The other big winner on election night: Marijuana

Millions of voters went to the polls on Election Day and chose to put an end to America’s nearly century long experiment with cannabis criminalization. In California, Massachusetts, and Nevada approved ballot measures legalizing the personal use and retail sale of marijuana by adults. (Maine’s ballot question is leading but still remains too close to call.)

In Arkansas, Florida, and North Dakota, voters endorsed the medical use and dispensing of marijuana to qualified patients.

For those keeping score, 29 states now regulate medical marijuana use and sales. And approximately 20 percent of the population lives in states that have legalized marijuana possession and use by anyone over the age of 21.

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These Election Day results should not have come as a surprise to anyone who has been paying attention. Public support for legalizing marijuana has nearly doubled over the past two decades and now stands at 60 percent, according to the latest Gallup survey. This rising support has grown as more jurisdictions have liberalized their statewide marijuana policies. Indeed, the public has been watching and learning. They know that legalizing and regulating marijuana works.

Contrary to the fears of some, these statewide policy changes have not been associated with increased marijuana use or access by adolescents or with adverse effects on traffic safety or in the workplace. Marijuana legalization is also associated with less opioid abuse and mortality. In jurisdictions where this retail market is taxed, revenue from marijuana sales has greatly exceeded initial expectations. In Colorado, tax revenue from cannabis sales totals nearly $11 million per month. In California, regulating the nation’s largest domestic marijuana market is anticipated to yield over $1.2 billion annually in new taxes.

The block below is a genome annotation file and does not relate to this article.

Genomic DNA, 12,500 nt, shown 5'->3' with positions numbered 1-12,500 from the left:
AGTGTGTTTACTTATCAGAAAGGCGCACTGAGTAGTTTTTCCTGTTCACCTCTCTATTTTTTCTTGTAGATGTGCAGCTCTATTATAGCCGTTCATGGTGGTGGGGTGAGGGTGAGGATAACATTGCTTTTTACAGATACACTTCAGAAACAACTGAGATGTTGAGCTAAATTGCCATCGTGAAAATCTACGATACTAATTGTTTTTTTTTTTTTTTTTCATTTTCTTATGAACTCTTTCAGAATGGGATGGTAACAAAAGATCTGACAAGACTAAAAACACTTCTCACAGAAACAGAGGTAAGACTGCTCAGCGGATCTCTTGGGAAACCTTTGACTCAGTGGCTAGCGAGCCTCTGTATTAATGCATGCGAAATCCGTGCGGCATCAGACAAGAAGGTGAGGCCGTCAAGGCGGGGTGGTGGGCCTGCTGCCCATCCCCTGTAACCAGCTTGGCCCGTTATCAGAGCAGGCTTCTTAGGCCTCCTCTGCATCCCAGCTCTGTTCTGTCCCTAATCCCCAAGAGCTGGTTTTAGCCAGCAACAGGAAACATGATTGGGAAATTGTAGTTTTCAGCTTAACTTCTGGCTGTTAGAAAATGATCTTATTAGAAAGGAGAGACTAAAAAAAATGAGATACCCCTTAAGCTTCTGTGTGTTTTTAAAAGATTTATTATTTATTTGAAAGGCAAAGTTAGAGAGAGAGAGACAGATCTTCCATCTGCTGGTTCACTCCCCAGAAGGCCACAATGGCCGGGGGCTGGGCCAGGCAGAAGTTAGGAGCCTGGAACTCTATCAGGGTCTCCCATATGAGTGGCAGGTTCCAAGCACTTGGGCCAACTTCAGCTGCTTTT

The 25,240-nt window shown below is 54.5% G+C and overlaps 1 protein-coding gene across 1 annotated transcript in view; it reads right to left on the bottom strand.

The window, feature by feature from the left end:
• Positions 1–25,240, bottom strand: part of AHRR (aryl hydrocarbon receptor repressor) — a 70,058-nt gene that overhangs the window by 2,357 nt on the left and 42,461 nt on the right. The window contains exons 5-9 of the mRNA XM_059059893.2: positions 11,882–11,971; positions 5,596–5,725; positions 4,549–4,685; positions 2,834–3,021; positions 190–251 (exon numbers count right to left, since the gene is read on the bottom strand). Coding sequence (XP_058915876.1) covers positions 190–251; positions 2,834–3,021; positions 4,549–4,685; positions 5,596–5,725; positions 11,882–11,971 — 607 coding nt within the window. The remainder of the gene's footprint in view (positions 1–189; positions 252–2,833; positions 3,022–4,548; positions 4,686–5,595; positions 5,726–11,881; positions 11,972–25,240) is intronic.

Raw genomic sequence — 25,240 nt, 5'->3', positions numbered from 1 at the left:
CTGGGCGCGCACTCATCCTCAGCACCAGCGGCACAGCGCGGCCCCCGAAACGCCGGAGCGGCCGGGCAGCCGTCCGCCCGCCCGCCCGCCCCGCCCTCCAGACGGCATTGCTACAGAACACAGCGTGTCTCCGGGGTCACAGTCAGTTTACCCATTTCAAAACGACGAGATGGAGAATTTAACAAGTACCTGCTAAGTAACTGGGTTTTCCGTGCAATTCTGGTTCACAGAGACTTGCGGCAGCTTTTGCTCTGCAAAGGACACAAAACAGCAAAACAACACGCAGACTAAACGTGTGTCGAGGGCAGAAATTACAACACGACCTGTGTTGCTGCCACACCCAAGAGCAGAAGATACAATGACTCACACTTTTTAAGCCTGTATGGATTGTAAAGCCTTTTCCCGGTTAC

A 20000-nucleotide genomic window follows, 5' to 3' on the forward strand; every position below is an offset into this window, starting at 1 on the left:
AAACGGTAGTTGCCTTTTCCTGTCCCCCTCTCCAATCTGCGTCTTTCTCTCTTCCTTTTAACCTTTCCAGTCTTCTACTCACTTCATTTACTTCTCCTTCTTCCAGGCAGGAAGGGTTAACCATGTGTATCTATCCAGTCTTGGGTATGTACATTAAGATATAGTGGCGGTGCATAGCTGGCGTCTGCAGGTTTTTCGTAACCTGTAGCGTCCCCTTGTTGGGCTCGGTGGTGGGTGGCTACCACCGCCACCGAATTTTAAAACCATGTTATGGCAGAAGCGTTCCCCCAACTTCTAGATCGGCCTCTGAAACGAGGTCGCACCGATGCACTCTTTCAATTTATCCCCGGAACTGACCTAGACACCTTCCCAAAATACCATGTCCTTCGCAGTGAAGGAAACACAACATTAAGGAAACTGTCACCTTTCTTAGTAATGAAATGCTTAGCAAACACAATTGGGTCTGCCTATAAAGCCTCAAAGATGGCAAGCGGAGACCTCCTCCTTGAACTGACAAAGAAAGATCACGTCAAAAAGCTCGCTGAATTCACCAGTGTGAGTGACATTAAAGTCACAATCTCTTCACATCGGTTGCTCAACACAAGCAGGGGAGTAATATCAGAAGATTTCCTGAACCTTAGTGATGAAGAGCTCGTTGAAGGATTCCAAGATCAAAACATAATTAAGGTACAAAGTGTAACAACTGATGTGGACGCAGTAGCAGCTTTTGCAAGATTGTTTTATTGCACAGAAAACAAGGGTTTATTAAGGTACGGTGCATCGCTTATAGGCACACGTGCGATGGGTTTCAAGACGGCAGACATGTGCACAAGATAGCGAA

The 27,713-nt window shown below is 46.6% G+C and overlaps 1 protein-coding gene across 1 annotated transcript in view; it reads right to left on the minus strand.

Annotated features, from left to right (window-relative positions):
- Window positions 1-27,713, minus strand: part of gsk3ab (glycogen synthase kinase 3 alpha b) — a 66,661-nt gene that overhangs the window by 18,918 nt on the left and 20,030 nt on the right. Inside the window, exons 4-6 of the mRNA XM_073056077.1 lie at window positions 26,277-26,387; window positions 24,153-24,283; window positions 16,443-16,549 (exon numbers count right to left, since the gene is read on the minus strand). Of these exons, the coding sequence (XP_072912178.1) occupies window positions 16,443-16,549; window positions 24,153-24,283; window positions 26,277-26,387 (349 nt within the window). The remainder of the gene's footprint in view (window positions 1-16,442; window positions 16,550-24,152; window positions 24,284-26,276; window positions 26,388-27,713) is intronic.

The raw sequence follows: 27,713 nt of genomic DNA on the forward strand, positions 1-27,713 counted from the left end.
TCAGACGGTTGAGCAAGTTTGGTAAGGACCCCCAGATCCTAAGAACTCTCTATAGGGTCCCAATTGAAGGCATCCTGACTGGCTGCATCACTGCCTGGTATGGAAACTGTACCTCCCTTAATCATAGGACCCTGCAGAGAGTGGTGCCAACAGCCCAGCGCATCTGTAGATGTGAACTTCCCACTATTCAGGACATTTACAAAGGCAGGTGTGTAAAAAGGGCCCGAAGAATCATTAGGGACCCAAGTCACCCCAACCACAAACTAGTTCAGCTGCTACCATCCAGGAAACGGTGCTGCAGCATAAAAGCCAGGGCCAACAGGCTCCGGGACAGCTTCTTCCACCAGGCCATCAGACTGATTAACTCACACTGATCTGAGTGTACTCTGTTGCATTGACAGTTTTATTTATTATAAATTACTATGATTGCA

Public support for legalization now extends well beyond just those who self-identify as marijuana consumers (approximately 10 percent of adults). In truth, Americans from all walks of life, of all ages, and all political ideologies support reforming our nation’s antiquated and overly punitive pot policies, which is yesterday’s victories were shared by both red and blue states. Voters recognize that the ongoing enforcement of marijuana prohibition financially burdens taxpayers, encroaches upon civil liberties, engenders disrespect for the law, and disproportionately impacts young people and communities of color. (In 2015, the last for which federal data is available, almost 600,000 Americans were arrested and charged with violating cannabis possession laws.)

But most elected officials still haven’t gotten the message. According to NORML’s Congressional Report Card, which provides a letter grade ‘A’ through ‘F’ to members of Congress based on their comments and voting records on matters specific to marijuana policy, just four percent of federally elected officials support regulating the adult use marijuana market. Fewer than 50 percent of Republican members of Congress received even a passing grade. NORML’s Gubernatorial Report Card yielded similar results.

Will yesterday’s Election Day results reverberate with politicians? They certainly ought to. For the third time in the past six years, the American people have spoken and spoken clearly. They do not support prosecuting and stigmatizing responsible adults who choose to consume a substance that is safer than alcohol. Further, they prefer a regulated and taxed marijuana market, run by licensed businesses, to a black market run by criminal entrepreneurs.

One thing is certain: marijuana policy reform is an issue that is not going to go away. These latest slew of statewide reforms ought to be seen as a mandate to the incoming administration and to Congress to reform federal laws in a manner that comports with public opinion as well as with marijuana’s rapidly changing legal and cultural status.

Armentano is the Deputy Director of NORML — the National Organization for the Reform of Marijuana Laws and he is an advisor for Freedom Leaf. He is the co-author of the book, “Marijuana Is Safer: So Why Are We Driving People to Drink?” (Cheslea Green, 2013). He is the author of the book, “The Citizen’s Guide to State-By- State Marijuana Laws” (Whitman Press, 2015).


 

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